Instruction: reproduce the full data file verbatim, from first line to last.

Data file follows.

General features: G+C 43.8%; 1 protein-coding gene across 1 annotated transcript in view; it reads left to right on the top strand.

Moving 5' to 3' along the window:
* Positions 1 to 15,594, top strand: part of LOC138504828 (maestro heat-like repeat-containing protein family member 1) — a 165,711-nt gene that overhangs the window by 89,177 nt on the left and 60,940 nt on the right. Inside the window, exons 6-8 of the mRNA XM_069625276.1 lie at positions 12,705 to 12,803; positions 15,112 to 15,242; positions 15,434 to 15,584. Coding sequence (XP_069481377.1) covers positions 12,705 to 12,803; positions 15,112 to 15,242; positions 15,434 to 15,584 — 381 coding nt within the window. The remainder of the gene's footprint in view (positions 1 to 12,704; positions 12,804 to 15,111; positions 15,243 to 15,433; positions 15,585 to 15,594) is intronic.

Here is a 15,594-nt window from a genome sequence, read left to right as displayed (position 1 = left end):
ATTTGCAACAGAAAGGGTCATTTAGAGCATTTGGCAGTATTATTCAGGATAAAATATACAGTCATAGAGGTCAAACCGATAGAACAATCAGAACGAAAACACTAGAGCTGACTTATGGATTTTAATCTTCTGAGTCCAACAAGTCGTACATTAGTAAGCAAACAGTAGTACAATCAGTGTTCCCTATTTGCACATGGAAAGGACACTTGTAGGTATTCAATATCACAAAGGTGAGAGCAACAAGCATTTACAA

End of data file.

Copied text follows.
General features: G+C 43.8%; 1 protein-coding gene across 1 annotated transcript in view; it reads left to right on the top strand.

Moving 5' to 3' along the window:
* Positions 1 to 15,594, top strand: part of LOC138504828 (maestro heat-like repeat-containing protein family member 1) — a 165,711-nt gene that overhangs the window by 89,177 nt on the left and 60,940 nt on the right. Inside the window, exons 6-8 of the mRNA XM_069625276.1 lie at positions 12,705 to 12,803; positions 15,112 to 15,242; positions 15,434 to 15,584. Coding sequence (XP_069481377.1) covers positions 12,705 to 12,803; positions 15,112 to 15,242; positions 15,434 to 15,584 — 381 coding nt within the window. The remainder of the gene's footprint in view (positions 1 to 12,704; positions 12,804 to 15,111; positions 15,243 to 15,433; positions 15,585 to 15,594) is intronic.

Here is a 15,594-nt window from a genome sequence, read left to right as displayed (position 1 = left end):
ATTTGCAACAGAAAGGGTCATTTAGAGCATTTGGCAGTATTATTCAGGATAAAATATACAGTCATAGAGGTCAAACCGATAGAACAATCAGAACGAAAACACTAGAGCTGACTTATGGATTTTAATCTTCTGAGTCCAACAAGTCGTACATTAGTAAGCAAACAGTAGTACAATCAGTGTTCCCTATTTGCACATGGAAAGGACACTTGTAGGTATTCAATATCACAAAGGTGAGAGCAACAAGCATTTACAA